– there would be no inquiry into systemic privacy breaches by ACC
    – nothing would have changed

    Are you suggesting Pullar should have colluded with ACC in a cover up of the privacy breach by saying nothing?

    • toad 2.1

      As far as I am aware, Pullar did not release personal information to the media – she or someone close to her released a version of the files ACC sent to her with the information that could identify individual claimants redacted.

      • just saying 2.1.1

        Are you going to alter this post Eddie?

        It’s been known that Pullar did not breach other claimants’ privacy for some weeks now, but this line keeps being repeated.

        Like her or loathe her, Pullar is a whistle-blower. Even if she believes that blowing the whistle might further her personal best-interests regarding ACC (and that would be unwise), she has a long record of trying to publicise how ACC treats people in her position. There are several inquiries into ACC happening as a result of her embarrassing ACC in this way.

      • An excellent article, and raises the right questions. However I agree with Toad, it is not accurate to say Ms. Pullar released the personal information in the spreadsheet. The information given to the Dom Post had the personal information removed to protect confidentiality of claimants.

  3. tsmithfield 3

    Your article suggests to me that there is more ammunition for Collins in her defamation suit, in that you appear to me to be suggesting that there are other plausible sources for leaks outside Collins and her office (which I believe I was suggesting myself when this topic was last doing the rounds here).

    Not that it means she will be successful of course. Only that her position is strengthened as a result of this. Is that your view?

  4. What will crush-less Collins do?

    If Judith Collins has any competence as a minister, we should see heads roll.

  5. Kotahi Tane Huna 5

    If senior ACC employees (eg: to ones it was sent to) leaked the Boag email, that means ACC is “rogue” (rouge is facepaint) all the way to the top, and if this is the case, it’s the minister’s responsibility anyway.

    Are we supposed to believe that the party of croneyism and inapproriate political interference/influence, the party that wants to privatise ACC, hasn’t got its sticky corrupt fingers all over this?

    Yeah right.

  6. Good brave questions Eddie.

  7. Lanthanide 7

    “The Standard’s sources in National pointed the finger at Collins.”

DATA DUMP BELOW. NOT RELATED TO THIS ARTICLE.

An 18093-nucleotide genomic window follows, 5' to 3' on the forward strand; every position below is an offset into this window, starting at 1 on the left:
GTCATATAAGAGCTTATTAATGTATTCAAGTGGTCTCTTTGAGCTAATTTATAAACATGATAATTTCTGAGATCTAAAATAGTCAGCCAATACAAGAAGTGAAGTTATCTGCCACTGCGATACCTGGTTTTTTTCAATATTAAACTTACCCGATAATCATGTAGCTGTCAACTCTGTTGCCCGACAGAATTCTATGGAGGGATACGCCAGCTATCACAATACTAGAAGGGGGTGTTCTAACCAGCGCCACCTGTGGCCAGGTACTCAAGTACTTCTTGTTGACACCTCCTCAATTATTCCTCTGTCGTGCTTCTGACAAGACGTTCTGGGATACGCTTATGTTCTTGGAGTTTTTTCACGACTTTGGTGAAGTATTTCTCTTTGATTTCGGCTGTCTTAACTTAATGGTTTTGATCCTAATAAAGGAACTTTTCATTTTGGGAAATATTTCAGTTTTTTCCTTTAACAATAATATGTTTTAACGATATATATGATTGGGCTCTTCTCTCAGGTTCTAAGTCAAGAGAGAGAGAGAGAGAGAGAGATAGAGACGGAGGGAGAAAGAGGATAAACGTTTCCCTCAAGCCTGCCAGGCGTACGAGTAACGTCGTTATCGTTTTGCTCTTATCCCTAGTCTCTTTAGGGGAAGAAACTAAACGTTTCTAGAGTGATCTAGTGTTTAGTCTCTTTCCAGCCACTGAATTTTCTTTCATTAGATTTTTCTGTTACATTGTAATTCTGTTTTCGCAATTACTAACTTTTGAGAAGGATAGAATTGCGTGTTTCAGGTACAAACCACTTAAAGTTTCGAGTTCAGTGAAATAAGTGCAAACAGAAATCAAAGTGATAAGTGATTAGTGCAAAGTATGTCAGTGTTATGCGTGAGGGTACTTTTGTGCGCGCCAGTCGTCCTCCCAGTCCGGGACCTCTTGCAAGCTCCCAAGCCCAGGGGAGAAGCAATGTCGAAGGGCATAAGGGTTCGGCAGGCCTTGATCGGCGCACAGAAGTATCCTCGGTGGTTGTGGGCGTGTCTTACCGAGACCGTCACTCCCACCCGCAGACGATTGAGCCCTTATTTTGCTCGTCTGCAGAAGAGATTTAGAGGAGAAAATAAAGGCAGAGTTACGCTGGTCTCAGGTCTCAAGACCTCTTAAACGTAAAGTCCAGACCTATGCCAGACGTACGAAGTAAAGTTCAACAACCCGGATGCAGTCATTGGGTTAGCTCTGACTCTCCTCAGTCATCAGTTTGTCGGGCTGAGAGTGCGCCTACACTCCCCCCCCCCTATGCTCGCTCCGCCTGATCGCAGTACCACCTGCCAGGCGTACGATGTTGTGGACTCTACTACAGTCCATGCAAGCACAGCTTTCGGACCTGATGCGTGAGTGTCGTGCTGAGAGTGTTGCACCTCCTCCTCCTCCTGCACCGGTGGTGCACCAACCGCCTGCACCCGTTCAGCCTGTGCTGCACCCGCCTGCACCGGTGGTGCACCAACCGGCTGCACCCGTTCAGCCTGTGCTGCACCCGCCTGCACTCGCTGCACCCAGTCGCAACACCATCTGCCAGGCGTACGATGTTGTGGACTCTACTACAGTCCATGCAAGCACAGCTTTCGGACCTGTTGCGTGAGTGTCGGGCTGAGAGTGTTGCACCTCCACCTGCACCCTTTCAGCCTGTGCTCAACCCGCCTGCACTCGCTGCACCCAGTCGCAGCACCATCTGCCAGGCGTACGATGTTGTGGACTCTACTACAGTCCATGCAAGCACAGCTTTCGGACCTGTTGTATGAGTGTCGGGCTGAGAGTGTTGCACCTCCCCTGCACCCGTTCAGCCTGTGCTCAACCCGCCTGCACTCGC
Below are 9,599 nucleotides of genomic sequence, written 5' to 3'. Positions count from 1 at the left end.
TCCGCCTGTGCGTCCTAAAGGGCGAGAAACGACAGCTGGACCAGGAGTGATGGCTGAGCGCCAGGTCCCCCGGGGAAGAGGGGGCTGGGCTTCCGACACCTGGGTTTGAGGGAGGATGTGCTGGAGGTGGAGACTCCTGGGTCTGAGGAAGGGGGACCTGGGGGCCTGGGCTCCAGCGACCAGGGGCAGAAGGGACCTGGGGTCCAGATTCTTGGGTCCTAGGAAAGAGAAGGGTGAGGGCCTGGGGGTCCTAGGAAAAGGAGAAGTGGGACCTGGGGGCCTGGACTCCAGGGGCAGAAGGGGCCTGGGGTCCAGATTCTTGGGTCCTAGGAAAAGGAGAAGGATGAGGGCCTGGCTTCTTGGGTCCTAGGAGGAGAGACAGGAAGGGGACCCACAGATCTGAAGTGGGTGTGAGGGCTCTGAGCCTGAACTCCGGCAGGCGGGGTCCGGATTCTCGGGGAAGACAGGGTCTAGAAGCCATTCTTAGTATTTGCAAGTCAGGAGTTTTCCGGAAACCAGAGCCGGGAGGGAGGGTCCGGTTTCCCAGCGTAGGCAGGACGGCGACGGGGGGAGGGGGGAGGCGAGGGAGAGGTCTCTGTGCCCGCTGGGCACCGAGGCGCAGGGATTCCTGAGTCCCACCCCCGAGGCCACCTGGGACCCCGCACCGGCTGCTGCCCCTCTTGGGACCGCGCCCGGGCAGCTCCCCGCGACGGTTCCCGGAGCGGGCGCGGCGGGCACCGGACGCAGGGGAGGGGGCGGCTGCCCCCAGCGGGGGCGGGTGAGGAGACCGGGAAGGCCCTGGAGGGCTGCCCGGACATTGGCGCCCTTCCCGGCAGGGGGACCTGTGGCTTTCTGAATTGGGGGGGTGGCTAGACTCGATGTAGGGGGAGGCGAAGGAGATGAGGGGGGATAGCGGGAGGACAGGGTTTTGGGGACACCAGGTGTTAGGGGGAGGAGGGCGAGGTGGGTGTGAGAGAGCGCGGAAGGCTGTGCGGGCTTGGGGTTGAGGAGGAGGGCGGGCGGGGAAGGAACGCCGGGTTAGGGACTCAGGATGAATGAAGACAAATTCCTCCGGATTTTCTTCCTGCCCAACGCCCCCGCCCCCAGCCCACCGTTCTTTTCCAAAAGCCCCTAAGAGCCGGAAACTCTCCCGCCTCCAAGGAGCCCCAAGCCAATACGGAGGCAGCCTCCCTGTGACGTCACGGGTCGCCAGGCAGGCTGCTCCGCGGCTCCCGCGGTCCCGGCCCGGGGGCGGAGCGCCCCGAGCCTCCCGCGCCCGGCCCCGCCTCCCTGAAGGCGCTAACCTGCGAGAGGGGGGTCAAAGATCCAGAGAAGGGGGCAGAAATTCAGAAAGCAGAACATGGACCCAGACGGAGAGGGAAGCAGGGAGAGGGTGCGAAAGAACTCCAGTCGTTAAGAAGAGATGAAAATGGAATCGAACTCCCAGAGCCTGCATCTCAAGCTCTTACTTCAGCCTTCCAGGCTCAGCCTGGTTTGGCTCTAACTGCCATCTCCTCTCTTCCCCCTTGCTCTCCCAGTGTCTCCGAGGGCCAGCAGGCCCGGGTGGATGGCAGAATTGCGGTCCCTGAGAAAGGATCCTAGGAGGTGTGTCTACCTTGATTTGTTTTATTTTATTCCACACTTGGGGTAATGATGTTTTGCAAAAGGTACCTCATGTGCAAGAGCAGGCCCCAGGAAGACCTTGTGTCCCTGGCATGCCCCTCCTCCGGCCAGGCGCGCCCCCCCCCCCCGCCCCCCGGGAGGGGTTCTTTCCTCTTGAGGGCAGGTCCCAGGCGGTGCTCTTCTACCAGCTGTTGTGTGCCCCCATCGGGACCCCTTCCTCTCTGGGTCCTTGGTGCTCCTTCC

Is it really The Standard’s (a non-thinking machine, remember) sources in National, or Eddie’s?

  8. Gosman 8

    I love how the attack line has now changed from being definately, without almost a shadow of a doubt, Judith Collins being responsible for the leak to her now being responsible for not dealing with those people in ACC who might now be responsible.

    • Lanthanide 8.1

      Yep, I found that amusing too.

      • Anne 8.1.1

        Umm… from memory, most of us attacked Judith Collins because we suspected she knew who had leaked the information but was pretending she didn’t… not that she had leaked it herself. Not surprisingly there was speculation as to how it may have happened and who may have been involved, but I think today’s revelation tends to confirm that Judith Collins did know where the leak had originated. Yet she was happy for others to be suspected of the ‘crime’ and on her own side of the political fence too. Interesting.

        • Gosman 8.1.1.1

          What was all that fuss with Mallard and Little then?

          Also from many of the comments on this thread it does indeed seem like many people here are thinking Collins had a direct link to the leaking of the e-mail

          http://thestandard.org.nz/they-eat-their-own/

          • Anne 8.1.1.1.1

            Ask Madam Crusher. She’s the one making all the fuss.

          • felix 8.1.1.1.2

            “Also from many of the comments on this thread it does indeed seem like many people here are thinking Collins had a direct link to the leaking of the e-mail”